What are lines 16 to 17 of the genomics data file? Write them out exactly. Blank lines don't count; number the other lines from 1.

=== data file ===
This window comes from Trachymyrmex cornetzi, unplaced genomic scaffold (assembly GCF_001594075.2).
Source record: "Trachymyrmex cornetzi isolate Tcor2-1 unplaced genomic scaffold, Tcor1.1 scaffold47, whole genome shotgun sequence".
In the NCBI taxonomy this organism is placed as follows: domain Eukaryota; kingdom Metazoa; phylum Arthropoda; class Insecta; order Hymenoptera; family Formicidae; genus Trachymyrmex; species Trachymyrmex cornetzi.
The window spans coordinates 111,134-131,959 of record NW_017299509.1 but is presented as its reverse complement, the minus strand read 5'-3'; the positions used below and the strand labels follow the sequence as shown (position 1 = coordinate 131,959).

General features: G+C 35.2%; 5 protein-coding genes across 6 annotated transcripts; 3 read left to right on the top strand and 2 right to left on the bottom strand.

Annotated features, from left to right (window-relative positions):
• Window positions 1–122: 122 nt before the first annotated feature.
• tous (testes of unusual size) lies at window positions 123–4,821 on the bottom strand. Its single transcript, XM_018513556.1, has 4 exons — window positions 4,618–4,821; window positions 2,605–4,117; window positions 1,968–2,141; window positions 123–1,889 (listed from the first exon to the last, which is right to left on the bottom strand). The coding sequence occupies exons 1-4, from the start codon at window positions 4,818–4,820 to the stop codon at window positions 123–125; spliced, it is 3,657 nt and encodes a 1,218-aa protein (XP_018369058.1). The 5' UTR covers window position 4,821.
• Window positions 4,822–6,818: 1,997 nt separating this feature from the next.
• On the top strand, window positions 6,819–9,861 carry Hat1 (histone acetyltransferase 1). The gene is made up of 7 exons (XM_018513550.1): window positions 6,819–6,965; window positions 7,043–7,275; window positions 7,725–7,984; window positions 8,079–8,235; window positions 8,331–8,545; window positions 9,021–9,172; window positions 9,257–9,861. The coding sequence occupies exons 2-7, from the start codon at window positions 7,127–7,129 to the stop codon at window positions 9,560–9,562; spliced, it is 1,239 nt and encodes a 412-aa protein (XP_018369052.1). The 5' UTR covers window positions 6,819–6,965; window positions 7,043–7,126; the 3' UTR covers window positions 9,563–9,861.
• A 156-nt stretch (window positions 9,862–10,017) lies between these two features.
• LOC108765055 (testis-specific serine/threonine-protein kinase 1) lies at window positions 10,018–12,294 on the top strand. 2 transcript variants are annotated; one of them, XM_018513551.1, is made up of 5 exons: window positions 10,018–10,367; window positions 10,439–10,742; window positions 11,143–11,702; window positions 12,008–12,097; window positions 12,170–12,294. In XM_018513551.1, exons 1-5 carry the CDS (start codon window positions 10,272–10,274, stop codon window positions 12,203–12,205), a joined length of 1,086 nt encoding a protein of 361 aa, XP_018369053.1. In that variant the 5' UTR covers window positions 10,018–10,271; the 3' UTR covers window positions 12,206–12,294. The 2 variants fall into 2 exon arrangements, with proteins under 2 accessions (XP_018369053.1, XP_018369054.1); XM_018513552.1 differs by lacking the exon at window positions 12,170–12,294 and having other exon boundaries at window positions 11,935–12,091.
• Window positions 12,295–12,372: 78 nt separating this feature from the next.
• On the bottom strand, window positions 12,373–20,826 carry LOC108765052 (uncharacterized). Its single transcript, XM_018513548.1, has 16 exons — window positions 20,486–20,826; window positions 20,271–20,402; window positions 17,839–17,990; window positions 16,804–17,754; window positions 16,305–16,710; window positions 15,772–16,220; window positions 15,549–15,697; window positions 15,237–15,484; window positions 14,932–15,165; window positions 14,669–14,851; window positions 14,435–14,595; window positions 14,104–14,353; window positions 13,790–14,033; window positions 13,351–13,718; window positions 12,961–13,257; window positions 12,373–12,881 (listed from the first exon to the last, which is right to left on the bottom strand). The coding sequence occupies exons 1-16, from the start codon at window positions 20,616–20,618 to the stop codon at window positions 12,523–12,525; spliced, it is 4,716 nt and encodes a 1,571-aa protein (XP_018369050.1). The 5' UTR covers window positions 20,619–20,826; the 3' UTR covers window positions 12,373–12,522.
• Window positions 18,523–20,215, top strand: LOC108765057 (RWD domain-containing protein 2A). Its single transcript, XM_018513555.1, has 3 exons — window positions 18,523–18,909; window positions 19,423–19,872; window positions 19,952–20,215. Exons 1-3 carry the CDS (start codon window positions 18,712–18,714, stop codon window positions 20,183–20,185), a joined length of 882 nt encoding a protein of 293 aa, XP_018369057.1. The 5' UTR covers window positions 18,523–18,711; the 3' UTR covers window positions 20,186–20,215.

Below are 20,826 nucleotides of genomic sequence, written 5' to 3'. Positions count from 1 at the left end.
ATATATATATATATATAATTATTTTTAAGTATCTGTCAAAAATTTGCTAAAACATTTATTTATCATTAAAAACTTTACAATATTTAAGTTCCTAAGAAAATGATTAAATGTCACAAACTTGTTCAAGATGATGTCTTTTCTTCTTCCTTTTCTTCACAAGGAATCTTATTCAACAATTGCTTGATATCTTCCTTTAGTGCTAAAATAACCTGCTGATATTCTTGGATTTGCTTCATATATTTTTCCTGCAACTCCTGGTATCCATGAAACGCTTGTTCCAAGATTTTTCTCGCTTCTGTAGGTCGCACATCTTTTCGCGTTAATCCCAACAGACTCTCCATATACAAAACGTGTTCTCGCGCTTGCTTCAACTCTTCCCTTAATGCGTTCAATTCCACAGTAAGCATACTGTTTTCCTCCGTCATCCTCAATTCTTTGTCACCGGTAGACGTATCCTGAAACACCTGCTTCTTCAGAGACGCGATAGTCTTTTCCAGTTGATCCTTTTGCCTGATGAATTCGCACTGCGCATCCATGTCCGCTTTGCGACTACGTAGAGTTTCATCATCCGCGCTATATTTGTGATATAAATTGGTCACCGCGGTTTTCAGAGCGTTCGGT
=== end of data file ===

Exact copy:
Below are 20,826 nucleotides of genomic sequence, written 5' to 3'. Positions count from 1 at the left end.
ATATATATATATATATAATTATTTTTAAGTATCTGTCAAAAATTTGCTAAAACATTTATTTATCATTAAAAACTTTACAATATTTAAGTTCCTAAGAAAATGATTAAATGTCACAAACTTGTTCAAGATGATGTCTTTTCTTCTTCCTTTTCTTCACAAGGAATCTTATTCAACAATTGCTTGATATCTTCCTTTAGTGCTAAAATAACCTGCTGATATTCTTGGATTTGCTTCATATATTTTTCCTGCAACTCCTGGTATCCATGAAACGCTTGTTCCAAGATTTTTCTCGCTTCTGTAGGTCGCACATCTTTTCGCGTTAATCCCAACAGACTCTCCATATACAAAACGTGTTCTCGCGCTTGCTTCAACTCTTCCCTTAATGCGTTCAATTCCACAGTAAGCATACTGTTTTCCTCCGTCATCCTCAATTCTTTGTCACCGGTAGACGTATCCTGAAACACCTGCTTCTTCAGAGACGCGATAGTCTTTTCCAGTTGATCCTTTTGCCTGATGAATTCGCACTGCGCATCCATGTCCGCTTTGCGACTACGTAGAGTTTCATCATCCGCGCTATATTTGTGATATAAATTGGTCACCGCGGTTTTCAGAGCGTTCGGT